For example, in the marble-patterned design, we intentionally show flow marks of acrylic resin that occurs during the molding process of the panels, presenting unprecedented design patterns for auto body panels. Also, because acrylic resin is recyclable, it would be easy to replace them with panels with different colors. It may be an interesting experience to change the color of your car body according to the mood you are in.

Many smartphones and other devices these days are not painted and are considered rather cool that way. I hope this “no paint is cool” trend will become the norm for cars as well.
Furthermore, taking advantage of another feature of acrylic, transparency, we came up with the technique of molding the tailgate as a single allylic panel, just like a smartphone screen, and letting the taillights shine through from the backside of the panel. Utilizing mini-LED panels, the taillights not only function as regular taillights, but can be used to display various images and/or messages.

I ride a motorcycle, and there is a motorcycle community culture where riders raise their hands to communicate with other riders when they pass each other, even if they are complete strangers. I thought it would be fun if we could do that with cars. For example, people who are heading to the same event can share some data of participating artists on display, or we can use our car to display ads while parked. There are many ideas, and I would like to add new ways of using our cars.
– The SUSTAINA-C is full of unconventional ideas and elements of surprise. How was this vehicle created?
Usually, new model development begins with a clear goal, and then the team is put together with the members necessary to achieve that goal. However, the development of SUSTAINA-C started differently. The idea was born through discussions at our regular weekly meetings.

These weekly meetings are open to anybody, participants have diverse areas of expertise, and they are of diverse ages. The topics we discuss are also diverse, including not only things related to automobiles, but any topics of high interest to society, such as generative AI.

Everyone comes to these meeting with a spirit of wanting to do something new, so the atmosphere is very positive. These meetings truly embody Honda’s Waigaya culture. In such an environment, what the participants bring to the meeting induces a “chemical reaction.” That is how we created this concept model, as an output of our meetings.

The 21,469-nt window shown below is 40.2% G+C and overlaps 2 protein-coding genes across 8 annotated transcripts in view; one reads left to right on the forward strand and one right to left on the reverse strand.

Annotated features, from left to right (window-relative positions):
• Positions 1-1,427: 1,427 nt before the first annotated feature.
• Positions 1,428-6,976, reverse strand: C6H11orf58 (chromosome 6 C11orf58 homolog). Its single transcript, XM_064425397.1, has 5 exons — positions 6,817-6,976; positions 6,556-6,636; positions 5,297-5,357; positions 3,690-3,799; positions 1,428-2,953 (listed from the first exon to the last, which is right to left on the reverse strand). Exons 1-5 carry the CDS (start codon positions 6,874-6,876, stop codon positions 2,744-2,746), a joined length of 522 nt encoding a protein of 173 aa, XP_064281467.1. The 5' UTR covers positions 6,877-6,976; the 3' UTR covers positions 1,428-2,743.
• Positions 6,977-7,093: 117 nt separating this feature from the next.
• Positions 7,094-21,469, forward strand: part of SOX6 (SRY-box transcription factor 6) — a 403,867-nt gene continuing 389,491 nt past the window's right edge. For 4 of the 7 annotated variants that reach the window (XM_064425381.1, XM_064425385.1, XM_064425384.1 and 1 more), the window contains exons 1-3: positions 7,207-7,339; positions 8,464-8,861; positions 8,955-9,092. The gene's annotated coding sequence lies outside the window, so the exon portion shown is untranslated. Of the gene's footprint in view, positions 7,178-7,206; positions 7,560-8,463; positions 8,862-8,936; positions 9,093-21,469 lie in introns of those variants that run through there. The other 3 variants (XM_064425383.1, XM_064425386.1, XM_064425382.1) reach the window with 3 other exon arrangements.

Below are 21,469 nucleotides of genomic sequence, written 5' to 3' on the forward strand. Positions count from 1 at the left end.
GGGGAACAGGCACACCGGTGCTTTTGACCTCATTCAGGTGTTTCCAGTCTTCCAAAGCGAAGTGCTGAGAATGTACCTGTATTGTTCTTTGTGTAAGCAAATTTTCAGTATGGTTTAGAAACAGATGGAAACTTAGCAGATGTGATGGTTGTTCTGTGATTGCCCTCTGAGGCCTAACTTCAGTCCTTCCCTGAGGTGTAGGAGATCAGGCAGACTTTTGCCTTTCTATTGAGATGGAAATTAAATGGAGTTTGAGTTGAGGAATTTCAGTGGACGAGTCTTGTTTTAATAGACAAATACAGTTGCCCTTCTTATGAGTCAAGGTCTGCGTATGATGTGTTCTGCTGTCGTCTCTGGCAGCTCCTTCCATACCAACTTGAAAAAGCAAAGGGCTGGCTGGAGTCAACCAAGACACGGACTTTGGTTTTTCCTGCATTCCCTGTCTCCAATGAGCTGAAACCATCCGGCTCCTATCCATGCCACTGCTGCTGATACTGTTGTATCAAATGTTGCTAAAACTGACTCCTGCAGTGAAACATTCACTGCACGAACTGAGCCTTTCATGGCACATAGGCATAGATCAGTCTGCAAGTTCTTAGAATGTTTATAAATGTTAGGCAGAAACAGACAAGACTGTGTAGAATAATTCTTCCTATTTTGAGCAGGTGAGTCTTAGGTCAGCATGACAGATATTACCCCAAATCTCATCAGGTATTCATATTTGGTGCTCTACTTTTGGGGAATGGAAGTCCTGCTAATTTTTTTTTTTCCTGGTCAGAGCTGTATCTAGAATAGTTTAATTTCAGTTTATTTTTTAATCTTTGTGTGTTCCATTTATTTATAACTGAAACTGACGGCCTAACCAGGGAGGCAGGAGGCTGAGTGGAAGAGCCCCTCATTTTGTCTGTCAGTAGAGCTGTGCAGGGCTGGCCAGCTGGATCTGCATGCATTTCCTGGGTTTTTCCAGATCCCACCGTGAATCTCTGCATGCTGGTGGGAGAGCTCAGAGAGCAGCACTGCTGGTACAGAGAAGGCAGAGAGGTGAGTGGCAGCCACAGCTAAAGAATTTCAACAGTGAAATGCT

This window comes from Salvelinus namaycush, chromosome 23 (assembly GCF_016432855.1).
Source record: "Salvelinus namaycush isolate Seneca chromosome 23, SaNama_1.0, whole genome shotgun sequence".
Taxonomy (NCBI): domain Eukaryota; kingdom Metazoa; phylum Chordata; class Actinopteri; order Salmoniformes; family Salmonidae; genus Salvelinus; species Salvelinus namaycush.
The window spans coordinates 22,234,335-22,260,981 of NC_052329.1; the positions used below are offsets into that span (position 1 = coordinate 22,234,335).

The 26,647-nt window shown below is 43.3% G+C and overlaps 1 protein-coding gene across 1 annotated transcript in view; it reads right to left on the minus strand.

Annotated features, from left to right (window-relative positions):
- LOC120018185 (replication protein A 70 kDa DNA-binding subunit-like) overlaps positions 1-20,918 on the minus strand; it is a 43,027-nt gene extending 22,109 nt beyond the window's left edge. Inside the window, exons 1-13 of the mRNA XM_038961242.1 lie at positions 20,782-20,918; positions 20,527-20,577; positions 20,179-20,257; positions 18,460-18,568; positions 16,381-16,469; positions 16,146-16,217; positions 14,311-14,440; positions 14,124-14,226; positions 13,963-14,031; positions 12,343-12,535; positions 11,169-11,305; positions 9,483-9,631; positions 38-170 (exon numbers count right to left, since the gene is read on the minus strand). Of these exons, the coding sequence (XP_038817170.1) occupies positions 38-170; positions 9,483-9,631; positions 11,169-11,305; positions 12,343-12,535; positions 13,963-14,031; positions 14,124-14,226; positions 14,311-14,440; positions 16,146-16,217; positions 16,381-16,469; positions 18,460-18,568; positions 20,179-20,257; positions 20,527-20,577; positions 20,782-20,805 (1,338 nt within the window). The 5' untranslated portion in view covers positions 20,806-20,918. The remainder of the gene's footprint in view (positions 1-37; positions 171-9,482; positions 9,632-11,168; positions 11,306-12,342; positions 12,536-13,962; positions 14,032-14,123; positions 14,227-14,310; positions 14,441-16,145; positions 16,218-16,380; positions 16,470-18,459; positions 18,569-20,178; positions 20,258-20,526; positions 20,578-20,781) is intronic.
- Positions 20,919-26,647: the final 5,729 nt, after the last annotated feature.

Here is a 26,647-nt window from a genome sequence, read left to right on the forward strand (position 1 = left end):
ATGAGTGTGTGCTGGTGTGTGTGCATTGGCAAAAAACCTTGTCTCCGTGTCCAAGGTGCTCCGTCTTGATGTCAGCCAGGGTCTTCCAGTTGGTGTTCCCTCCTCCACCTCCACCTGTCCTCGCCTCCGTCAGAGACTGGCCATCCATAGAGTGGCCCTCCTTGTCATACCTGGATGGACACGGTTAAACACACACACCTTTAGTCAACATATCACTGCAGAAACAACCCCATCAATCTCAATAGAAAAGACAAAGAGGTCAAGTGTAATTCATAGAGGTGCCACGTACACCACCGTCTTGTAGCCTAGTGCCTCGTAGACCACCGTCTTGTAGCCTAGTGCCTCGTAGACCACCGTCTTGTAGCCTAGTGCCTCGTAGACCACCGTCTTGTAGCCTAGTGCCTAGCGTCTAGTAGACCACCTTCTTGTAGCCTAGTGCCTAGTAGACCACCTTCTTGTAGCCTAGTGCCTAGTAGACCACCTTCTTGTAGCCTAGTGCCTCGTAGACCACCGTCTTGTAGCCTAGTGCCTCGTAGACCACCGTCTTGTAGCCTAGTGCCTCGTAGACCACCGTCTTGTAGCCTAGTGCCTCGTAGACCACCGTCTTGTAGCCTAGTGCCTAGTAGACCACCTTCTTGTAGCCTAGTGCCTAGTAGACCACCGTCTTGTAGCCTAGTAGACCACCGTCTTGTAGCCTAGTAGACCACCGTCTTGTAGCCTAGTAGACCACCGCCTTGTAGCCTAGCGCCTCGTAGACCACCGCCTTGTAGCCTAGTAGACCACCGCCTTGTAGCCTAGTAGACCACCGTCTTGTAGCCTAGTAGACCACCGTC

– As the leader who compiled various ideas generated at such meetings into a concept car, what did you keep in mind in terms of building this development team?
Stating the obvious, no one can build a car alone. As an engineer, I like to work diligently and quietly, but there is a limit to what one person can do, and it is necessary to share the work among team members. To me, an ideal team is the one where each member can work spontaneously based on our own initiative and thoughts, and not just follow instructions given by somebody else. I believe that such a team will lead to great achievements.

As for being a team leader, there are various opinions on the leader’s roles and management styles. But since I myself do not like to be constrained by too many rules or instructions, I think it is important to clearly indicate the direction the team should be taking, but not to give detailed work instructions.

When I joined Honda in 1993, then CEO Nobuhiko Kawamoto was an engineer with a strong passion for sports cars, who had been involved in F1 for a long time. Partly because of his background, I heard Mr. Kawamoto initially took a position against the development of the minivan. However, when he realized that it is necessary based on the market trends and other factors, he quickly switched his position with no hesitation and steered the company toward the development of Honda’s first minivan. Although I was just a young and inexperienced new associate at that time, I witnessed an awe-inspiring decision that the leader made, and I felt as if I had learned a little about how leaders should be.